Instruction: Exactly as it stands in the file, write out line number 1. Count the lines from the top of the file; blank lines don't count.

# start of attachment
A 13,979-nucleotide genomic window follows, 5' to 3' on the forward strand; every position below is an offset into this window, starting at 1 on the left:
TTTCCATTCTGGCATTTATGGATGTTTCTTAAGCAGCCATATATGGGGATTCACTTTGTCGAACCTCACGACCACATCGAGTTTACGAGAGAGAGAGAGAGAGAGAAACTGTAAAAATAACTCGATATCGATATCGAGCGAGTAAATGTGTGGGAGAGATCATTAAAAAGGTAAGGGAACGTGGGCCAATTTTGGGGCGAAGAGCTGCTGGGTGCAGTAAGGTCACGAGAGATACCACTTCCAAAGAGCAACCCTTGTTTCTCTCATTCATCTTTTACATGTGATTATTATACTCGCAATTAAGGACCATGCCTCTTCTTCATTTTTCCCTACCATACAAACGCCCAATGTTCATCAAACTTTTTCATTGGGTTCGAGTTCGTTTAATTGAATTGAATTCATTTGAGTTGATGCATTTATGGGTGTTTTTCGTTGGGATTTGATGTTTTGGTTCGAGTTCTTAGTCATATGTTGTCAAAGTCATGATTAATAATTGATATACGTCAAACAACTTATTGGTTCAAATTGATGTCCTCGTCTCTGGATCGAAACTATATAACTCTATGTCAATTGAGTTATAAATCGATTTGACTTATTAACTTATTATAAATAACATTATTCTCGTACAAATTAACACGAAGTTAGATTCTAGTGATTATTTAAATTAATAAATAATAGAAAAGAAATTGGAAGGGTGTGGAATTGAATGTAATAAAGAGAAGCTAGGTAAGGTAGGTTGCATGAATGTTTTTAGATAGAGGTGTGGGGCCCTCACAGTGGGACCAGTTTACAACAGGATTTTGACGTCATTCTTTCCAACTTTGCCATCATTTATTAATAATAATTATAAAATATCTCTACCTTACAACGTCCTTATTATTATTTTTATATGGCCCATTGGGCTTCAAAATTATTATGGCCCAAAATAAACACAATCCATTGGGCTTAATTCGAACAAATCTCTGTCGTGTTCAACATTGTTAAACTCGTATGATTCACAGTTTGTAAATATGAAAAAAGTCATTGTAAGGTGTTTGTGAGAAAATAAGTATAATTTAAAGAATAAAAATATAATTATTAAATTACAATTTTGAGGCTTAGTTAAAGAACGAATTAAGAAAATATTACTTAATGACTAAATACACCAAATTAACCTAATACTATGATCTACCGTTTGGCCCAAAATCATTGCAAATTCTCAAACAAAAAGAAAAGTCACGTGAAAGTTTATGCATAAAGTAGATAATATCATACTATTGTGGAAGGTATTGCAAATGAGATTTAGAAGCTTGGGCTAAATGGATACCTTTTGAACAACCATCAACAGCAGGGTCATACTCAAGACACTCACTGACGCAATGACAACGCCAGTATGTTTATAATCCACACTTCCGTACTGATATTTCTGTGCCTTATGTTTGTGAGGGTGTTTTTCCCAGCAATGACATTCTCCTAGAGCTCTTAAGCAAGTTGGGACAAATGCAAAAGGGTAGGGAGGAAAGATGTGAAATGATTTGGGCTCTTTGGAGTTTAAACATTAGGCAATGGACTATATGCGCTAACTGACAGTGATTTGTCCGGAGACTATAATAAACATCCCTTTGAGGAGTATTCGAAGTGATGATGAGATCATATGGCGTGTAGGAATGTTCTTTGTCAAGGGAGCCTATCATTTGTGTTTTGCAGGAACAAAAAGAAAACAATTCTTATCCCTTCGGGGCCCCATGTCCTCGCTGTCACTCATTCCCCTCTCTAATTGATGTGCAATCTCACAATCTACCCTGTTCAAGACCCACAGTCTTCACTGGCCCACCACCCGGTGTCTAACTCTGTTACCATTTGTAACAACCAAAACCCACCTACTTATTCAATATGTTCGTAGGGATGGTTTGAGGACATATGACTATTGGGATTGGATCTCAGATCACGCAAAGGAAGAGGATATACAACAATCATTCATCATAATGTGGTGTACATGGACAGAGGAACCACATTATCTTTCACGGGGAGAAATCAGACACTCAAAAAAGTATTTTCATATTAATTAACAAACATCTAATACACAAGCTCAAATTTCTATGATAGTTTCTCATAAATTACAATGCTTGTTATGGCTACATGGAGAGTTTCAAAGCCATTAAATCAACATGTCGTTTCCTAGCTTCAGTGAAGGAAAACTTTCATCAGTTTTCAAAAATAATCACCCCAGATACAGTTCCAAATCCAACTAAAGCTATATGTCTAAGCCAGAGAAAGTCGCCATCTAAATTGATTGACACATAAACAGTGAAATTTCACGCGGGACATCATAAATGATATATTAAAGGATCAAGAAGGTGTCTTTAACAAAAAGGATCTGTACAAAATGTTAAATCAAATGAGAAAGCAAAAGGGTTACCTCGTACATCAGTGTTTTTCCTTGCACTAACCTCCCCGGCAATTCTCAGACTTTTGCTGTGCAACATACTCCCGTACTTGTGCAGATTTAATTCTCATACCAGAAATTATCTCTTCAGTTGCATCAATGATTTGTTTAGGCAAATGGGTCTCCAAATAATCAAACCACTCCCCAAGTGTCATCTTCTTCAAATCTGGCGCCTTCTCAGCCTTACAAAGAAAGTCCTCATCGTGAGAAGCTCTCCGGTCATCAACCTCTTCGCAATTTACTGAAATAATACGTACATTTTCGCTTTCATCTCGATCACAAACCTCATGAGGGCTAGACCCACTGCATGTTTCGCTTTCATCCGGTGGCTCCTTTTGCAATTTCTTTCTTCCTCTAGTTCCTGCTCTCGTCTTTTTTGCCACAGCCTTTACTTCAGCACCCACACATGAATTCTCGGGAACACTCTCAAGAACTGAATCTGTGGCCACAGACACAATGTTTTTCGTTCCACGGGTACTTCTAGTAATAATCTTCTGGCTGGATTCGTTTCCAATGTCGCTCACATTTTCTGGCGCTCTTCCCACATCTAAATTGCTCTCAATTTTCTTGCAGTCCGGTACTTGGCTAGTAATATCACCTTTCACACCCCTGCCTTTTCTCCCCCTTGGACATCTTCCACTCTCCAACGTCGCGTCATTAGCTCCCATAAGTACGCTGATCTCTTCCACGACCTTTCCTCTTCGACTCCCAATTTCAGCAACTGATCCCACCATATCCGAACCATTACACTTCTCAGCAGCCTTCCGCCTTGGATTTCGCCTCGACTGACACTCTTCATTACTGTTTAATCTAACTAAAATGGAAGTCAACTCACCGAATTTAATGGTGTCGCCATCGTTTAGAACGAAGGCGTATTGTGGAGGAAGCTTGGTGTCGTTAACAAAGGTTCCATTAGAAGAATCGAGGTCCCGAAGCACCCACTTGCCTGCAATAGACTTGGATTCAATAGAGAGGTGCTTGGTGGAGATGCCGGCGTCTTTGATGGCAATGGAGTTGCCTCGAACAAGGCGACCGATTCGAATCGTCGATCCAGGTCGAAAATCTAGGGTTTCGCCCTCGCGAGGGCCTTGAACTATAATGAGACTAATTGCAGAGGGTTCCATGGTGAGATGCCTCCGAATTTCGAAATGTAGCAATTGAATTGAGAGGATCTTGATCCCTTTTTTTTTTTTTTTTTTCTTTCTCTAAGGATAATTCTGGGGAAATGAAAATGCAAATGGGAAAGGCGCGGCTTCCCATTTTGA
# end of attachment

A 13,979-nucleotide genomic window follows, 5' to 3' on the forward strand; every position below is an offset into this window, starting at 1 on the left: